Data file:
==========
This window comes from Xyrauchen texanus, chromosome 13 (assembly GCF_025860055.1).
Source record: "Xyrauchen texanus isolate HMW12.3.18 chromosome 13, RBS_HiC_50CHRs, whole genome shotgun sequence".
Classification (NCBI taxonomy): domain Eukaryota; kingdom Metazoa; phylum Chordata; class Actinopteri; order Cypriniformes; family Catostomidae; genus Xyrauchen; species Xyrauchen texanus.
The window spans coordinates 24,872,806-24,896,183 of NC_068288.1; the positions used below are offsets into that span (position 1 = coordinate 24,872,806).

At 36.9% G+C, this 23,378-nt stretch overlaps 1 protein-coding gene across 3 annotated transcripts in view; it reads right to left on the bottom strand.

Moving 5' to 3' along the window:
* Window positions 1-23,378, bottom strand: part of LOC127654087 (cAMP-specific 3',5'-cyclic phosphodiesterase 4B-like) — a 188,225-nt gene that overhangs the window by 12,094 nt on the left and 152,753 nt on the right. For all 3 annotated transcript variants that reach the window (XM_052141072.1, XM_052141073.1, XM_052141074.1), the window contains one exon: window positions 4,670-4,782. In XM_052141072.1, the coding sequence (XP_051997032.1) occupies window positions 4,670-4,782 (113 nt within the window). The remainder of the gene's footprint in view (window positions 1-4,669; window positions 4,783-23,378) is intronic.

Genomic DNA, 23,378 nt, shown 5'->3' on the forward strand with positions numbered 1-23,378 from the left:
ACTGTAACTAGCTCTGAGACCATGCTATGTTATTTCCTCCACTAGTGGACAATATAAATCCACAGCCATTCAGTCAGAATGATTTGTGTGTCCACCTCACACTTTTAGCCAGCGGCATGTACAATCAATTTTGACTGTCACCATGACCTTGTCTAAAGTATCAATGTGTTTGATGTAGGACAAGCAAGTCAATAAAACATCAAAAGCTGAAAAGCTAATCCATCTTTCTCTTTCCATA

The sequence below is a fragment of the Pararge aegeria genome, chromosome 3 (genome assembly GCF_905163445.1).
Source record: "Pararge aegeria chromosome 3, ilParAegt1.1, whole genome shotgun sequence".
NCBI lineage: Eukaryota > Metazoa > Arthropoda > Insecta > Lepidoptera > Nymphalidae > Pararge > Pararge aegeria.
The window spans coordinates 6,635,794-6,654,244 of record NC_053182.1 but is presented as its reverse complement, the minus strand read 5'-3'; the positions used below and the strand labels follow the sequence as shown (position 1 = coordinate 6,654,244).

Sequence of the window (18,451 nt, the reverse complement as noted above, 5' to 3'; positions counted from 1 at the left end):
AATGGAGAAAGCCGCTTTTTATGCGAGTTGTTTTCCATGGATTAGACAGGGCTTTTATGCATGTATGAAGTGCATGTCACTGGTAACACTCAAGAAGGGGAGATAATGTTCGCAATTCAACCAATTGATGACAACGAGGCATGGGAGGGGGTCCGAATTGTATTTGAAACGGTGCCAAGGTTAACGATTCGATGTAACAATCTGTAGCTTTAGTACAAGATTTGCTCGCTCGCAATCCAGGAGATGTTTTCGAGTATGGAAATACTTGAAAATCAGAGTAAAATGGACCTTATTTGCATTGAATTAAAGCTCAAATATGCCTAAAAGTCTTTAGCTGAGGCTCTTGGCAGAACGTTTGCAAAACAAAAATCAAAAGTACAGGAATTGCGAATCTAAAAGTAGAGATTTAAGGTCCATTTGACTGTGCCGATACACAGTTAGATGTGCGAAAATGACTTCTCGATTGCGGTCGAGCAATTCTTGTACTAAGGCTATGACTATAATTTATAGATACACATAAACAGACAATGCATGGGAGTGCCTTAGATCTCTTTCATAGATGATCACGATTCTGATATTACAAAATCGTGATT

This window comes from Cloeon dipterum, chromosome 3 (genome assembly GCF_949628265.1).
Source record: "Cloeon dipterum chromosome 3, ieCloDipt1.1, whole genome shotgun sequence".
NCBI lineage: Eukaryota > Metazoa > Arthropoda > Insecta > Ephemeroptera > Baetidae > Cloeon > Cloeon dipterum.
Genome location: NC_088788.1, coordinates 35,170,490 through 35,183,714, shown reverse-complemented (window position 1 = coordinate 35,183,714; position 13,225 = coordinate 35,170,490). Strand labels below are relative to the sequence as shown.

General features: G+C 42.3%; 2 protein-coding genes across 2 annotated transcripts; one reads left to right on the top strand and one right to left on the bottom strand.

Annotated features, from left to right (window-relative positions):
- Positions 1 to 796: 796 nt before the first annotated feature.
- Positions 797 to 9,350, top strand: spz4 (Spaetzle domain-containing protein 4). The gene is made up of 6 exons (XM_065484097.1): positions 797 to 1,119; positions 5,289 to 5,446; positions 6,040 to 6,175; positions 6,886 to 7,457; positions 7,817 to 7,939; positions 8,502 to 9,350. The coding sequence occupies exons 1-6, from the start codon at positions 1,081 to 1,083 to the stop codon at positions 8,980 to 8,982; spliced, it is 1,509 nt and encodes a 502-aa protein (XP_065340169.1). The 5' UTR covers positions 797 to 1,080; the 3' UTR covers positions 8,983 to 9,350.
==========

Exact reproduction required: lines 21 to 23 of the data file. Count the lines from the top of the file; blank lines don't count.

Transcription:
Annotated features, from left to right (window-relative positions):
- Positions 1 to 796: 796 nt before the first annotated feature.
- Positions 797 to 9,350, top strand: spz4 (Spaetzle domain-containing protein 4). The gene is made up of 6 exons (XM_065484097.1): positions 797 to 1,119; positions 5,289 to 5,446; positions 6,040 to 6,175; positions 6,886 to 7,457; positions 7,817 to 7,939; positions 8,502 to 9,350. The coding sequence occupies exons 1-6, from the start codon at positions 1,081 to 1,083 to the stop codon at positions 8,980 to 8,982; spliced, it is 1,509 nt and encodes a 502-aa protein (XP_065340169.1). The 5' UTR covers positions 797 to 1,080; the 3' UTR covers positions 8,983 to 9,350.